So I said, well, you know, when you're bitter, you turn to what you can count on. So people, you know, they vote about guns. Or they take comfort from their faith and their family and their community. And they get mad about illegal immigrants, who are coming over to this country. Or they get frustrated about how things are changing.
That's a natural response and -- I didn't say it as well as I should have because, you now, the truth is that these traditions that are passed on from generation to generation, those are important, that's what sustains us. But what is absolutely true is that people don't feel like they are being listened to.
(END VIDEO CLIP)
KING: Well, Hilary Clinton heard what Obama said and is blasting him for it. She's casting what the Senator said is demeaning to many Americans.
(BEGIN VIDEO CLIP)
SEN. HILLARY CLINTON (D), PRESIDENTIAL CANDIDATE: I was taken aback by the remarks that Senator Obama made the other day, because they don't reflect my experience. You know, they seemed kind of elitist and out of touch and talking about people who live in small towns and rural areas throughout America.
You know, Americans who believe in the 2nd Amendment as a constitutional right. Americans who believe in God as a matter of personal faith. Americans who believe in protecting good jobs for the American dream right here in Valparaiso, in Indiana.
(END VIDEO CLIP) KING: Well, perhaps, no one knows Pennsylvania politics better than the current governor, Democrat Ed Rendell. He is one of Hillary Clinton's most high-profile supporters in the state. He joins us tonight from Philadelphia, where he once served as mayor before going on to the State House in Harrisburg.
Governor Rendell, a big controversy. You just heard Obama explaining what he said -- trying to explain what he said. Senator Clinton, however, jumping all over him for it. Senator Obama also told a North Carolina newspaper, look, if I said this in a way that offended anybody, I regret it; maybe I didn't day this in exactly the right way. He's a fellow Democrat. He says maybe he misspoke. Time to move on?
GOV. ED RENDELL (D), PENNSYLVANIA: Well, I think first of all this demonstrates two things. Number one, Senator Obama does not have a very good understanding of Pennsylvania or Pennsylvanians. It is true we've lost some jobs to technology. We've lost some manufacturing jobs to trade.
But the state is at its highest number of jobs in its history at the end of January. Cities like Scranton and Wilkes-Barre and Harrisburg and Lancaster and York have turned around dramatically in the last five, six, seven years.
You wouldn't recognize Scranton if you'd been there 10 years ago and seen what Mayor Doherty outlined today in terms of the progress that's been made. We are a proud people. Sure, we've suffered some blows but we're resilient. We are optimistic. We believe that we can, by our own hard work, change things throughout the State of Pennsylvania.
That's number one. So, it showed a real lack of understanding about Pennsylvania and its people.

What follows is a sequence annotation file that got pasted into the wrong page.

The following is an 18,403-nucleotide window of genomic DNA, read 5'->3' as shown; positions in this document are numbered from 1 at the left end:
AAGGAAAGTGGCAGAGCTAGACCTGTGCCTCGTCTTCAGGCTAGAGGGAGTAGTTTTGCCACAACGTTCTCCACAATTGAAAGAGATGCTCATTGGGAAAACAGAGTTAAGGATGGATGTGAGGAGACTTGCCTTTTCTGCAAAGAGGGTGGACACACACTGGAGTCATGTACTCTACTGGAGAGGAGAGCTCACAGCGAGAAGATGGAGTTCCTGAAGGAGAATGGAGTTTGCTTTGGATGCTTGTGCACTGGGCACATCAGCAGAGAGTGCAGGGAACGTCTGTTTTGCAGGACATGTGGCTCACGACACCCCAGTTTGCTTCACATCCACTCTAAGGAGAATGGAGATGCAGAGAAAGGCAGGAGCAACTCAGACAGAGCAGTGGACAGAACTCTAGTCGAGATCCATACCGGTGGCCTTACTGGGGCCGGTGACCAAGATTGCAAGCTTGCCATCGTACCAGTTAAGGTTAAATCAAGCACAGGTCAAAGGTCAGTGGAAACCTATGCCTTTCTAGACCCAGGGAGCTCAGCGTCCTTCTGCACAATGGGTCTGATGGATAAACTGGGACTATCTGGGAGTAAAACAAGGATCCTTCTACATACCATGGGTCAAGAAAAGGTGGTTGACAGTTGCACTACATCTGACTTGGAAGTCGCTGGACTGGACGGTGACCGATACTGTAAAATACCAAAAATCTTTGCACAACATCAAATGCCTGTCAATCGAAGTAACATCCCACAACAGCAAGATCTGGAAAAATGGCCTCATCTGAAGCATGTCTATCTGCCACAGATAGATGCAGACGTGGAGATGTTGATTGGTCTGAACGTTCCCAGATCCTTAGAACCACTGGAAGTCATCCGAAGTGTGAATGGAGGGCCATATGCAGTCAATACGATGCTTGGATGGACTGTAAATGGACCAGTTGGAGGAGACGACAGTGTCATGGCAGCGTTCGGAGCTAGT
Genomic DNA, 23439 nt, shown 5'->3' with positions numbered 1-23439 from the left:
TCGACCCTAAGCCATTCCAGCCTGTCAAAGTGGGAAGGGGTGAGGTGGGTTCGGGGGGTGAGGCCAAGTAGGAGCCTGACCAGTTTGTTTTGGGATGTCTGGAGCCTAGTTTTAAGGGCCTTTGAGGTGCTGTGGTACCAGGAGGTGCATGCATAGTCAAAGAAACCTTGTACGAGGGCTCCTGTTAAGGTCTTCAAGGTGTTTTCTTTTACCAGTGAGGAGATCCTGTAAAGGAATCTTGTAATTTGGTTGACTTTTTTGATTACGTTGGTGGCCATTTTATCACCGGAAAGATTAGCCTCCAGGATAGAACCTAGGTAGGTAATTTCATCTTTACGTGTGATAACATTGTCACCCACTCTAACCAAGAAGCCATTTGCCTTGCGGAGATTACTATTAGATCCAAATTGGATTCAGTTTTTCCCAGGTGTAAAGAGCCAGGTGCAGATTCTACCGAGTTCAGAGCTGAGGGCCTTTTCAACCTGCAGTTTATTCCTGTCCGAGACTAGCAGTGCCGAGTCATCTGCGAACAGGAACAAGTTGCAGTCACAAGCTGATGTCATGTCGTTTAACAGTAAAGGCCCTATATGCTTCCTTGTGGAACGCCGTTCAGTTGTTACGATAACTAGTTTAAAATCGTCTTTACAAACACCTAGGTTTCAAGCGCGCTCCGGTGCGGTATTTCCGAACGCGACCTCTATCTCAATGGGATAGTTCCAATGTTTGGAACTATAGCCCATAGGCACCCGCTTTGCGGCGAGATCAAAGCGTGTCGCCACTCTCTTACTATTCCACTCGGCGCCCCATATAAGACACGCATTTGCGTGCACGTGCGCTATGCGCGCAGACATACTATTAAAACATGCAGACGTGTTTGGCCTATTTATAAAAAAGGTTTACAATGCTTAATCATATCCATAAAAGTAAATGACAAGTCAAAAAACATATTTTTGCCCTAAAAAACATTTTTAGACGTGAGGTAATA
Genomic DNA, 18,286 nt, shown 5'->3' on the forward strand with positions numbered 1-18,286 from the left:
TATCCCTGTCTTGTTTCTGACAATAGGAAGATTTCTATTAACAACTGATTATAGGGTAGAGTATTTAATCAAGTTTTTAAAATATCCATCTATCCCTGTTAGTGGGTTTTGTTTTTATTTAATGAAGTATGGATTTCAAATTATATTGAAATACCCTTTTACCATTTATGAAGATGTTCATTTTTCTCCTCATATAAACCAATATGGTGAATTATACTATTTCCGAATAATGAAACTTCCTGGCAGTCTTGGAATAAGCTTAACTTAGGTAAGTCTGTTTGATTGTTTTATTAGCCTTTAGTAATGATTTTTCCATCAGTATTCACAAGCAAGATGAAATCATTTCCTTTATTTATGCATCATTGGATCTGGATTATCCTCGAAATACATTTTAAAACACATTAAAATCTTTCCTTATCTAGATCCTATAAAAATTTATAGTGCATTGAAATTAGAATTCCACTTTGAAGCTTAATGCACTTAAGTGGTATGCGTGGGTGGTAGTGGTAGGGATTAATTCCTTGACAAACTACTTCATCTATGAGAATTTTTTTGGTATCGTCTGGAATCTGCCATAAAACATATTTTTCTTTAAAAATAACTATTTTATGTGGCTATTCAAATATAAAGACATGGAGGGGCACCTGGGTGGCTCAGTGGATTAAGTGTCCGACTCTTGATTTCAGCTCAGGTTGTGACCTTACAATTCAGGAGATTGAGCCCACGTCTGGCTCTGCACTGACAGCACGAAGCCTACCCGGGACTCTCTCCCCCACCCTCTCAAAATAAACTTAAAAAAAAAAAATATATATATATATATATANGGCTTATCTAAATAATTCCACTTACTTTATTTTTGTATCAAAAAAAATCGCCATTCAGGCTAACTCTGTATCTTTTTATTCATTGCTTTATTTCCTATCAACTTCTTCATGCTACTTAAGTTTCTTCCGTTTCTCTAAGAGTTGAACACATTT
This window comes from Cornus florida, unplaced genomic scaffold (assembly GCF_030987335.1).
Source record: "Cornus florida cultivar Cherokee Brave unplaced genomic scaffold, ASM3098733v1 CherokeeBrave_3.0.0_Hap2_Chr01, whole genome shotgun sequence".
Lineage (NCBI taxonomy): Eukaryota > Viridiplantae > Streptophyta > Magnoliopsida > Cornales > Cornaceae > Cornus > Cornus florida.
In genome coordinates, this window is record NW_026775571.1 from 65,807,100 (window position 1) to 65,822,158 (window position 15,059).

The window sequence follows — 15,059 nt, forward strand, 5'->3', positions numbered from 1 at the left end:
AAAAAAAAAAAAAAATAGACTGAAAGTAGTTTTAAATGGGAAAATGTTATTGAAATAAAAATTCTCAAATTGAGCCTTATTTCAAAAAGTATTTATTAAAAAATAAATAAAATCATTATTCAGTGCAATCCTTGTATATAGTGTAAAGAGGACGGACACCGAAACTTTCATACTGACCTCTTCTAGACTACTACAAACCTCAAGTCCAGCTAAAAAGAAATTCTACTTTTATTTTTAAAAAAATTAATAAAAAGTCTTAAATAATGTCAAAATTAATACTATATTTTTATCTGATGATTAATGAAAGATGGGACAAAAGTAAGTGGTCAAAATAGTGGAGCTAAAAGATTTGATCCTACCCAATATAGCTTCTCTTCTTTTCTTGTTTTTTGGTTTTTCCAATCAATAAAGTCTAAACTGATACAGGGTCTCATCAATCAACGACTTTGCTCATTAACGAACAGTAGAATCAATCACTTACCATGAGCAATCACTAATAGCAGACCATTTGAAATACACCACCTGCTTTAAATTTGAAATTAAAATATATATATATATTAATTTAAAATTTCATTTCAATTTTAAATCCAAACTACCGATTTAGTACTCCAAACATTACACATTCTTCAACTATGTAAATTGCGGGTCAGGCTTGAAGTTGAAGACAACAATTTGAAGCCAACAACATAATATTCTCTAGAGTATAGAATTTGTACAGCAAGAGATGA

And secondly, it demonstrated, I think thinking that made no sense at all. As you pointed out in the interview with Tom Daschle, people of Pennsylvania didn't turn to religion because they were angry about losing their jobs. We have a deep and abiding religious heritage here that started with the Quakers. And people here believe in their faith very deeply. It's a heritage passed down from family to family.
We didn't turn to guns because we're angry and bitter about losing jobs. We have a wonderful hunting tradition here. We have the -- I think the second or third highest number of hunters in any state in the Union. And we've had them when they had the most booming economy in the world in the 40's and 50's.
So, it shows a real lack of understanding and I think it is demeaning to people to say, well, you're religious only because you're angry or bitter. People aren't religious --
KING: Well, Governor, let me jump in for a second, Governor. Because what he says is that he -- if he said it in an inarticulate way, he regrets it. But he was trying to describe a bigger economic situation. You say he still doesn't have it quite right.
As you know, there are many here saying, well, wait a minute, maybe Hillary Clinton -- maybe there's an opening here, maybe there's a discussion here. But she's turned the volume up so loud because she knows, she needs to win Pennsylvania. The polls have narrowed dramatically. She not only needs to win here but needs to win big and needs to somehow convince the superdelegates that this guy, Obama, can't win a general election because of this one thing he said.
Is that fair?
RENDELL: Well, first of all, that wouldn't be fair. But number one, let me correct here. The polls have not narrowed that much. The last three polls, eight nine and ten, so, that's not a real significant narrowing. Number one.0
Number two, you know, Senator Clinton closes well as she did in Ohio and Rhode Island and blows those poll numbers away.
And number three, I don't think that this is going to -- if Barack Obama is our nominee, this isn't going to stop him from becoming president of the United States. And I will work my heart out for him even though I disagree very strongly about his statement. And I'm going to try to teach him about Pennsylvania and about where we are now and about the turnaround of so many places that he can be a partner to if he becomes president.